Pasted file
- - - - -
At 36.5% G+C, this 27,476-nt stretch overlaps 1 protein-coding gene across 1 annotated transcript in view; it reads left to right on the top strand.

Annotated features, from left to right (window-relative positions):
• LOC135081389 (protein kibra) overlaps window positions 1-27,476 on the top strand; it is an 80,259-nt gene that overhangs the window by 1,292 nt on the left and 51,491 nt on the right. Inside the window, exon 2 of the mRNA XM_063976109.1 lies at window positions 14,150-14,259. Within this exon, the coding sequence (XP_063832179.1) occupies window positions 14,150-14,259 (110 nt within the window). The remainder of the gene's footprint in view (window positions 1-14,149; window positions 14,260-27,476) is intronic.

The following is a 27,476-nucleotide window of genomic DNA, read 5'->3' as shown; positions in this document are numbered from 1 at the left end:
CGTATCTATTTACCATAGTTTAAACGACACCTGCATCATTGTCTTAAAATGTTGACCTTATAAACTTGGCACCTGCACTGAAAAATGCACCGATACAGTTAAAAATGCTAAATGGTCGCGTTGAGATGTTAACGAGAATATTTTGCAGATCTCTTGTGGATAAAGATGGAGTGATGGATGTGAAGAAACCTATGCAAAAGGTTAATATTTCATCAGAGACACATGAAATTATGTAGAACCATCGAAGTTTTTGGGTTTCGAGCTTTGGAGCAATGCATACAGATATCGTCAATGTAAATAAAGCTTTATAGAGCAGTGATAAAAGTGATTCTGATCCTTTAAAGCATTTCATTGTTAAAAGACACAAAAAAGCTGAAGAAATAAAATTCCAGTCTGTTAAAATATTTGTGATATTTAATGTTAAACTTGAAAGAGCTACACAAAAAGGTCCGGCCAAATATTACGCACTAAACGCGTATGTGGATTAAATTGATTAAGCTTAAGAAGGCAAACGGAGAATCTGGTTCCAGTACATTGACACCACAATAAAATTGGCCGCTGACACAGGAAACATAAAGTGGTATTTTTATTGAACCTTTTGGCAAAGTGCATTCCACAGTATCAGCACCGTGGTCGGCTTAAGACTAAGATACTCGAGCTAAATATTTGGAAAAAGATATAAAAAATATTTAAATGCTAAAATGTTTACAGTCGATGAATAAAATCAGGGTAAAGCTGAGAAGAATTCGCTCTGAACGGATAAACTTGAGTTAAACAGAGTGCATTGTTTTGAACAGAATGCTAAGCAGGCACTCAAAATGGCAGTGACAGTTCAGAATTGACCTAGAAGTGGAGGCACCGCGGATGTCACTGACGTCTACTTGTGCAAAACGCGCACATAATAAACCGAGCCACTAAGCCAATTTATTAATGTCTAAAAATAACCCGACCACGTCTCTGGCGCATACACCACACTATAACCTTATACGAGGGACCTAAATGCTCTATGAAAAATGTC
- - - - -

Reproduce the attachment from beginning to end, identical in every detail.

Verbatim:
At 36.5% G+C, this 27,476-nt stretch overlaps 1 protein-coding gene across 1 annotated transcript in view; it reads left to right on the top strand.

Annotated features, from left to right (window-relative positions):
• LOC135081389 (protein kibra) overlaps window positions 1-27,476 on the top strand; it is an 80,259-nt gene that overhangs the window by 1,292 nt on the left and 51,491 nt on the right. Inside the window, exon 2 of the mRNA XM_063976109.1 lies at window positions 14,150-14,259. Within this exon, the coding sequence (XP_063832179.1) occupies window positions 14,150-14,259 (110 nt within the window). The remainder of the gene's footprint in view (window positions 1-14,149; window positions 14,260-27,476) is intronic.

The following is a 27,476-nucleotide window of genomic DNA, read 5'->3' as shown; positions in this document are numbered from 1 at the left end:
CGTATCTATTTACCATAGTTTAAACGACACCTGCATCATTGTCTTAAAATGTTGACCTTATAAACTTGGCACCTGCACTGAAAAATGCACCGATACAGTTAAAAATGCTAAATGGTCGCGTTGAGATGTTAACGAGAATATTTTGCAGATCTCTTGTGGATAAAGATGGAGTGATGGATGTGAAGAAACCTATGCAAAAGGTTAATATTTCATCAGAGACACATGAAATTATGTAGAACCATCGAAGTTTTTGGGTTTCGAGCTTTGGAGCAATGCATACAGATATCGTCAATGTAAATAAAGCTTTATAGAGCAGTGATAAAAGTGATTCTGATCCTTTAAAGCATTTCATTGTTAAAAGACACAAAAAAGCTGAAGAAATAAAATTCCAGTCTGTTAAAATATTTGTGATATTTAATGTTAAACTTGAAAGAGCTACACAAAAAGGTCCGGCCAAATATTACGCACTAAACGCGTATGTGGATTAAATTGATTAAGCTTAAGAAGGCAAACGGAGAATCTGGTTCCAGTACATTGACACCACAATAAAATTGGCCGCTGACACAGGAAACATAAAGTGGTATTTTTATTGAACCTTTTGGCAAAGTGCATTCCACAGTATCAGCACCGTGGTCGGCTTAAGACTAAGATACTCGAGCTAAATATTTGGAAAAAGATATAAAAAATATTTAAATGCTAAAATGTTTACAGTCGATGAATAAAATCAGGGTAAAGCTGAGAAGAATTCGCTCTGAACGGATAAACTTGAGTTAAACAGAGTGCATTGTTTTGAACAGAATGCTAAGCAGGCACTCAAAATGGCAGTGACAGTTCAGAATTGACCTAGAAGTGGAGGCACCGCGGATGTCACTGACGTCTACTTGTGCAAAACGCGCACATAATAAACCGAGCCACTAAGCCAATTTATTAATGTCTAAAAATAACCCGACCACGTCTCTGGCGCATACACCACACTATAACCTTATACGAGGGACCTAAATGCTCTATGAAAAATGTC